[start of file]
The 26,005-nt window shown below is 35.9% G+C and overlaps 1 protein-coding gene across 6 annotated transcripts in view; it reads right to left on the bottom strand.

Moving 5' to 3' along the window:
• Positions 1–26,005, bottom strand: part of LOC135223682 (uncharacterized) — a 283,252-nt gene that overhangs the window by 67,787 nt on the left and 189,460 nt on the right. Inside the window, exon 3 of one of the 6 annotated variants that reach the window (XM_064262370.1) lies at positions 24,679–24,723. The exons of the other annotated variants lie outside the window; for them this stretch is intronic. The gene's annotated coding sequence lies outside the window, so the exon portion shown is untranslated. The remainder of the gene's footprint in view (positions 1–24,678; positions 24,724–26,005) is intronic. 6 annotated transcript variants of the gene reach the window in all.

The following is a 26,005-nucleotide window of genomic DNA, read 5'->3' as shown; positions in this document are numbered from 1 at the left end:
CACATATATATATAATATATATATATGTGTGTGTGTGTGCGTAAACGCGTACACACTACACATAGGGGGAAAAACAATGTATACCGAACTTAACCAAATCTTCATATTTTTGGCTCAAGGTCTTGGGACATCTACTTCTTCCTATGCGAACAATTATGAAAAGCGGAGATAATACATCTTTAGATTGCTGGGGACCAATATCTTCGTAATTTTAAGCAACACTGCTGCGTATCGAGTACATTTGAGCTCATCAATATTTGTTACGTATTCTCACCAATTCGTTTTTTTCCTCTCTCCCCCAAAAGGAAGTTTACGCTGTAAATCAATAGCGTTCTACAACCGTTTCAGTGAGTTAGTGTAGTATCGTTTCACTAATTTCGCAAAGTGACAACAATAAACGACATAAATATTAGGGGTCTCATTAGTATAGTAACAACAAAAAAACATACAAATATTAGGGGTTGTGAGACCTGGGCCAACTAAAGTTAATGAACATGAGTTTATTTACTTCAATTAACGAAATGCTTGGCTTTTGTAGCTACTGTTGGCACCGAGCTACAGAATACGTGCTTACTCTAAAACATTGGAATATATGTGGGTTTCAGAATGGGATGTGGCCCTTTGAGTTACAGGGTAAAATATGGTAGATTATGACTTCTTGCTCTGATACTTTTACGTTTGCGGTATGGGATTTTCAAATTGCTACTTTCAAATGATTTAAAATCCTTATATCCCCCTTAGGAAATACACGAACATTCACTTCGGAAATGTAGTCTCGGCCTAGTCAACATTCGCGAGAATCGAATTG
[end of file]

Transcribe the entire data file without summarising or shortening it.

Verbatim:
The 26,005-nt window shown below is 35.9% G+C and overlaps 1 protein-coding gene across 6 annotated transcripts in view; it reads right to left on the bottom strand.

Moving 5' to 3' along the window:
• Positions 1–26,005, bottom strand: part of LOC135223682 (uncharacterized) — a 283,252-nt gene that overhangs the window by 67,787 nt on the left and 189,460 nt on the right. Inside the window, exon 3 of one of the 6 annotated variants that reach the window (XM_064262370.1) lies at positions 24,679–24,723. The exons of the other annotated variants lie outside the window; for them this stretch is intronic. The gene's annotated coding sequence lies outside the window, so the exon portion shown is untranslated. The remainder of the gene's footprint in view (positions 1–24,678; positions 24,724–26,005) is intronic. 6 annotated transcript variants of the gene reach the window in all.

The following is a 26,005-nucleotide window of genomic DNA, read 5'->3' as shown; positions in this document are numbered from 1 at the left end:
CACATATATATATAATATATATATATGTGTGTGTGTGTGCGTAAACGCGTACACACTACACATAGGGGGAAAAACAATGTATACCGAACTTAACCAAATCTTCATATTTTTGGCTCAAGGTCTTGGGACATCTACTTCTTCCTATGCGAACAATTATGAAAAGCGGAGATAATACATCTTTAGATTGCTGGGGACCAATATCTTCGTAATTTTAAGCAACACTGCTGCGTATCGAGTACATTTGAGCTCATCAATATTTGTTACGTATTCTCACCAATTCGTTTTTTTCCTCTCTCCCCCAAAAGGAAGTTTACGCTGTAAATCAATAGCGTTCTACAACCGTTTCAGTGAGTTAGTGTAGTATCGTTTCACTAATTTCGCAAAGTGACAACAATAAACGACATAAATATTAGGGGTCTCATTAGTATAGTAACAACAAAAAAACATACAAATATTAGGGGTTGTGAGACCTGGGCCAACTAAAGTTAATGAACATGAGTTTATTTACTTCAATTAACGAAATGCTTGGCTTTTGTAGCTACTGTTGGCACCGAGCTACAGAATACGTGCTTACTCTAAAACATTGGAATATATGTGGGTTTCAGAATGGGATGTGGCCCTTTGAGTTACAGGGTAAAATATGGTAGATTATGACTTCTTGCTCTGATACTTTTACGTTTGCGGTATGGGATTTTCAAATTGCTACTTTCAAATGATTTAAAATCCTTATATCCCCCTTAGGAAATACACGAACATTCACTTCGGAAATGTAGTCTCGGCCTAGTCAACATTCGCGAGAATCGAATTG